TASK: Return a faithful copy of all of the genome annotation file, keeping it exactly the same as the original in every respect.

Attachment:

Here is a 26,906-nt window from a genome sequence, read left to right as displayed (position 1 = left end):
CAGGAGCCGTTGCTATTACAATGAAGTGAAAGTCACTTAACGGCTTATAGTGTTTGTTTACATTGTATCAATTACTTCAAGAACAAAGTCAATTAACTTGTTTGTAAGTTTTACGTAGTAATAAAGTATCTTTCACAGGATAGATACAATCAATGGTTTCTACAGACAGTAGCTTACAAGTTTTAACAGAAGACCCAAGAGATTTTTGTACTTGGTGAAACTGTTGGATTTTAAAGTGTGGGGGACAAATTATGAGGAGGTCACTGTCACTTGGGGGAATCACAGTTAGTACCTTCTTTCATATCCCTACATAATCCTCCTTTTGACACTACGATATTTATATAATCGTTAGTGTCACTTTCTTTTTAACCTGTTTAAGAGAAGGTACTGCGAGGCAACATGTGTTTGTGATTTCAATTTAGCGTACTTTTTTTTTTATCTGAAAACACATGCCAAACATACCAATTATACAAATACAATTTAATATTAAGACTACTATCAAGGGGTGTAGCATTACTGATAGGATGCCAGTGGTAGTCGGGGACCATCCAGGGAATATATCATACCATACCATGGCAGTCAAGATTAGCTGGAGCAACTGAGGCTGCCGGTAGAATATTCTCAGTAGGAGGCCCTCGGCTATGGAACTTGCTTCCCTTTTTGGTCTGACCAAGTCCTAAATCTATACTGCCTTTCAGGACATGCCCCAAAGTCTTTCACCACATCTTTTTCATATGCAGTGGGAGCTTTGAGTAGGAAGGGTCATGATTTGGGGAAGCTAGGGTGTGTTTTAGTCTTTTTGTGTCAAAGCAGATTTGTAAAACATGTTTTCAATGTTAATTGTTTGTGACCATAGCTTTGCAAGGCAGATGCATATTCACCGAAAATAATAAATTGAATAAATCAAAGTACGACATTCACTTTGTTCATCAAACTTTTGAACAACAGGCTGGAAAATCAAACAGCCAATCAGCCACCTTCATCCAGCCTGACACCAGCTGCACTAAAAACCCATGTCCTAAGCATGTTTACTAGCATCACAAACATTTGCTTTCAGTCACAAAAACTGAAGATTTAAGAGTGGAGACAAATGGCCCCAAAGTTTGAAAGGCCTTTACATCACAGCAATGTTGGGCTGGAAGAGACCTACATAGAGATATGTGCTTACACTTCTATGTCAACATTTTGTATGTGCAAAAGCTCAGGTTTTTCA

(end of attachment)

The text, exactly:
Here is a 26,906-nt window from a genome sequence, read left to right as displayed (position 1 = left end):
CAGGAGCCGTTGCTATTACAATGAAGTGAAAGTCACTTAACGGCTTATAGTGTTTGTTTACATTGTATCAATTACTTCAAGAACAAAGTCAATTAACTTGTTTGTAAGTTTTACGTAGTAATAAAGTATCTTTCACAGGATAGATACAATCAATGGTTTCTACAGACAGTAGCTTACAAGTTTTAACAGAAGACCCAAGAGATTTTTGTACTTGGTGAAACTGTTGGATTTTAAAGTGTGGGGGACAAATTATGAGGAGGTCACTGTCACTTGGGGGAATCACAGTTAGTACCTTCTTTCATATCCCTACATAATCCTCCTTTTGACACTACGATATTTATATAATCGTTAGTGTCACTTTCTTTTTAACCTGTTTAAGAGAAGGTACTGCGAGGCAACATGTGTTTGTGATTTCAATTTAGCGTACTTTTTTTTTTATCTGAAAACACATGCCAAACATACCAATTATACAAATACAATTTAATATTAAGACTACTATCAAGGGGTGTAGCATTACTGATAGGATGCCAGTGGTAGTCGGGGACCATCCAGGGAATATATCATACCATACCATGGCAGTCAAGATTAGCTGGAGCAACTGAGGCTGCCGGTAGAATATTCTCAGTAGGAGGCCCTCGGCTATGGAACTTGCTTCCCTTTTTGGTCTGACCAAGTCCTAAATCTATACTGCCTTTCAGGACATGCCCCAAAGTCTTTCACCACATCTTTTTCATATGCAGTGGGAGCTTTGAGTAGGAAGGGTCATGATTTGGGGAAGCTAGGGTGTGTTTTAGTCTTTTTGTGTCAAAGCAGATTTGTAAAACATGTTTTCAATGTTAATTGTTTGTGACCATAGCTTTGCAAGGCAGATGCATATTCACCGAAAATAATAAATTGAATAAATCAAAGTACGACATTCACTTTGTTCATCAAACTTTTGAACAACAGGCTGGAAAATCAAACAGCCAATCAGCCACCTTCATCCAGCCTGACACCAGCTGCACTAAAAACCCATGTCCTAAGCATGTTTACTAGCATCACAAACATTTGCTTTCAGTCACAAAAACTGAAGATTTAAGAGTGGAGACAAATGGCCCCAAAGTTTGAAAGGCCTTTACATCACAGCAATGTTGGGCTGGAAGAGACCTACATAGAGATATGTGCTTACACTTCTATGTCAACATTTTGTATGTGCAAAAGCTCAGGTTTTTCA